Links in the chain
* Did you know that video game genius Hideo Kojima ("Metal Gear Solid," for those of you not in the know) has his own blog? Well, I didn't. And apparently it's in English now. For those seeking a special comics crossover, he talks in one recent post about meeting Frank Miller, who he clearly admires. (Note to Mr. Kojima: Miller does comics in color too, well worth checking out.)
* The new issue of Entertainment Weekly (the one with Charlize Theron on the cover) has a rather nice feature story on Watchmen. It's one of their first person jobs, where they get people like Gibbons and editor Len Wein to talk about their memories of making the book and their reaction to it success. They even got Alan Moore to talk, which is a damn sight better than DC did for their new "Absolute Watchmen" edition.
I particularily love this exchange:
Moore: When I started writing comics, "comics writer" was the most obscure job in the world! If I wanted to be a celebrity, I would have become a moody English screen actor.
Jude Law (moody English screen actor): I was an am a huge comics fan. Watchmen changed my life. I collected every issue.
Of course, this being Entertainment Weekly, the lay the on the hype with a trowel. The opening paragraphs describe the series as "representing the apex of artistry in its respective medium." You hear that Robert Crumb, Chris Ware and Joe Sacco? You can go home now. "Lost" creator Damon Lindelof calls the book "the greatest piece of popular fiction ever produced." To which I say, oh shut up.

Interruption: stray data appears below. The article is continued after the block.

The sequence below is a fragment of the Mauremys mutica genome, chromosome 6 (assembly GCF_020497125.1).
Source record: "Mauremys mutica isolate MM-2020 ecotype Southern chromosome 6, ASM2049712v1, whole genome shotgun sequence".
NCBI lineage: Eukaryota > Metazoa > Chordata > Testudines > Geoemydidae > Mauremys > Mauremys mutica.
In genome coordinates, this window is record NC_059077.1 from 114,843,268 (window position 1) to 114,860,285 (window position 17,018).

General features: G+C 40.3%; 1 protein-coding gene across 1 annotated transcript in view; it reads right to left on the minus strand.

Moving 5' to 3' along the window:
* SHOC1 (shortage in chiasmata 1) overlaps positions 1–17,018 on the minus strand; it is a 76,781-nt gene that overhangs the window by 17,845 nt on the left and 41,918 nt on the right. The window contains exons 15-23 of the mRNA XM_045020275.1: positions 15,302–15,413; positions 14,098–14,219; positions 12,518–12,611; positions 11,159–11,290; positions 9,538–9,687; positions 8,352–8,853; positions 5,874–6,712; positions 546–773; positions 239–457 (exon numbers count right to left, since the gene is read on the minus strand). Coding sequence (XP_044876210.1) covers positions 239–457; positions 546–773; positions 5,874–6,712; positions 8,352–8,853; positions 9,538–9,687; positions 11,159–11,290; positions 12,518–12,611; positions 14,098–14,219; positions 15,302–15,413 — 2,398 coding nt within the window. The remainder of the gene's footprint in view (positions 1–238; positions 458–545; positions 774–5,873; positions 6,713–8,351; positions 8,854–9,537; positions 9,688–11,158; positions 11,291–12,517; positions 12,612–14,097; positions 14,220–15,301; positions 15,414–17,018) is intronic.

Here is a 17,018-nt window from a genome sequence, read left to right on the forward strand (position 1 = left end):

And apparently I'm not the only one. Fantagraphics' Eric Reynolds offers his thoughts on the piece here. And Tom over at the Comics Reporter points to a piece at mediabistro.com that questions whether the book might be just a wee bit overhyped and notes the coincidence of a Time Warner magazine doing a big feature story on a Time Warner graphic novel.
EW also does some comics reviews in their Books section in this issue. Infinite Crisis gets an A-, Bone Sharps, Cowboys and Thunder Lizards gets a B, Black Hole gets a B+ and Pyonyang gets an A-. Let me repeat that in case you missed it: The first issue of Infinite Crisis got A HIGHER SCORE than Charles Burns' 10-year masterwork. Now, I admit, I haven't read either book yet (I've only read bits and pieces of Hole so far) but unless Crisis is as good as, say, Watchmen, then I think they folks at EW might just be, well, laying it on a bit thick. But then, that's what EW is all about, isn't it?